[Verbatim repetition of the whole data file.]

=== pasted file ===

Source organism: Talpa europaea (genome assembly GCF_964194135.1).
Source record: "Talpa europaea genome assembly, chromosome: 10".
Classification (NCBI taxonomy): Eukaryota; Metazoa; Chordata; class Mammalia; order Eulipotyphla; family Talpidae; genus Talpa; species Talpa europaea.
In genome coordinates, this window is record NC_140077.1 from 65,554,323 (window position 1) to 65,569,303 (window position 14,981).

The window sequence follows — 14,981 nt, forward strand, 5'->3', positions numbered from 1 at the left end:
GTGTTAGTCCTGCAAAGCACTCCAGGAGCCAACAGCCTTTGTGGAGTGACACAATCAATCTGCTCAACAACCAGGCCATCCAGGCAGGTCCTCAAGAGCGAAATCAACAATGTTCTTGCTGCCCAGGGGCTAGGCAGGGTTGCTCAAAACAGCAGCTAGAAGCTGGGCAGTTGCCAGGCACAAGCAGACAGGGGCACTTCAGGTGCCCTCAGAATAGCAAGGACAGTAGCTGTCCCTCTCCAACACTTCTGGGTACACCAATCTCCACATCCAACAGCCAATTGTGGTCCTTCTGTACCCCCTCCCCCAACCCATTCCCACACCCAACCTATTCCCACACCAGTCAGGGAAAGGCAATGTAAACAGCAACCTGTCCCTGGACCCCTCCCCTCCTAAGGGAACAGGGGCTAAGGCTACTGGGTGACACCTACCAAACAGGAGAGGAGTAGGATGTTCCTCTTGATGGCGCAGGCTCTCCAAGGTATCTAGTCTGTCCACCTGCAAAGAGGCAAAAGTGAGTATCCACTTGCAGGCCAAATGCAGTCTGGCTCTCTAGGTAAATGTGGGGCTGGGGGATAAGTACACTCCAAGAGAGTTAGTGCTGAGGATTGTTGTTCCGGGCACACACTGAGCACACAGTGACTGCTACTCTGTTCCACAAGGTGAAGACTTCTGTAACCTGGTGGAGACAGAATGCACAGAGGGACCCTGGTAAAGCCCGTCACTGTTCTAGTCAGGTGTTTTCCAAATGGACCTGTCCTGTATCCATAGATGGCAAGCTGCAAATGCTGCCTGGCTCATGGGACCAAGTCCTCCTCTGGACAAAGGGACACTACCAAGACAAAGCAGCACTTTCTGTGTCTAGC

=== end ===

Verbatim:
Source organism: Talpa europaea (genome assembly GCF_964194135.1).
Source record: "Talpa europaea genome assembly, chromosome: 10".
Classification (NCBI taxonomy): Eukaryota; Metazoa; Chordata; class Mammalia; order Eulipotyphla; family Talpidae; genus Talpa; species Talpa europaea.
In genome coordinates, this window is record NC_140077.1 from 65,554,323 (window position 1) to 65,569,303 (window position 14,981).

The window sequence follows — 14,981 nt, forward strand, 5'->3', positions numbered from 1 at the left end:
GTGTTAGTCCTGCAAAGCACTCCAGGAGCCAACAGCCTTTGTGGAGTGACACAATCAATCTGCTCAACAACCAGGCCATCCAGGCAGGTCCTCAAGAGCGAAATCAACAATGTTCTTGCTGCCCAGGGGCTAGGCAGGGTTGCTCAAAACAGCAGCTAGAAGCTGGGCAGTTGCCAGGCACAAGCAGACAGGGGCACTTCAGGTGCCCTCAGAATAGCAAGGACAGTAGCTGTCCCTCTCCAACACTTCTGGGTACACCAATCTCCACATCCAACAGCCAATTGTGGTCCTTCTGTACCCCCTCCCCCAACCCATTCCCACACCCAACCTATTCCCACACCAGTCAGGGAAAGGCAATGTAAACAGCAACCTGTCCCTGGACCCCTCCCCTCCTAAGGGAACAGGGGCTAAGGCTACTGGGTGACACCTACCAAACAGGAGAGGAGTAGGATGTTCCTCTTGATGGCGCAGGCTCTCCAAGGTATCTAGTCTGTCCACCTGCAAAGAGGCAAAAGTGAGTATCCACTTGCAGGCCAAATGCAGTCTGGCTCTCTAGGTAAATGTGGGGCTGGGGGATAAGTACACTCCAAGAGAGTTAGTGCTGAGGATTGTTGTTCCGGGCACACACTGAGCACACAGTGACTGCTACTCTGTTCCACAAGGTGAAGACTTCTGTAACCTGGTGGAGACAGAATGCACAGAGGGACCCTGGTAAAGCCCGTCACTGTTCTAGTCAGGTGTTTTCCAAATGGACCTGTCCTGTATCCATAGATGGCAAGCTGCAAATGCTGCCTGGCTCATGGGACCAAGTCCTCCTCTGGACAAAGGGACACTACCAAGACAAAGCAGCACTTTCTGTGTCTAGC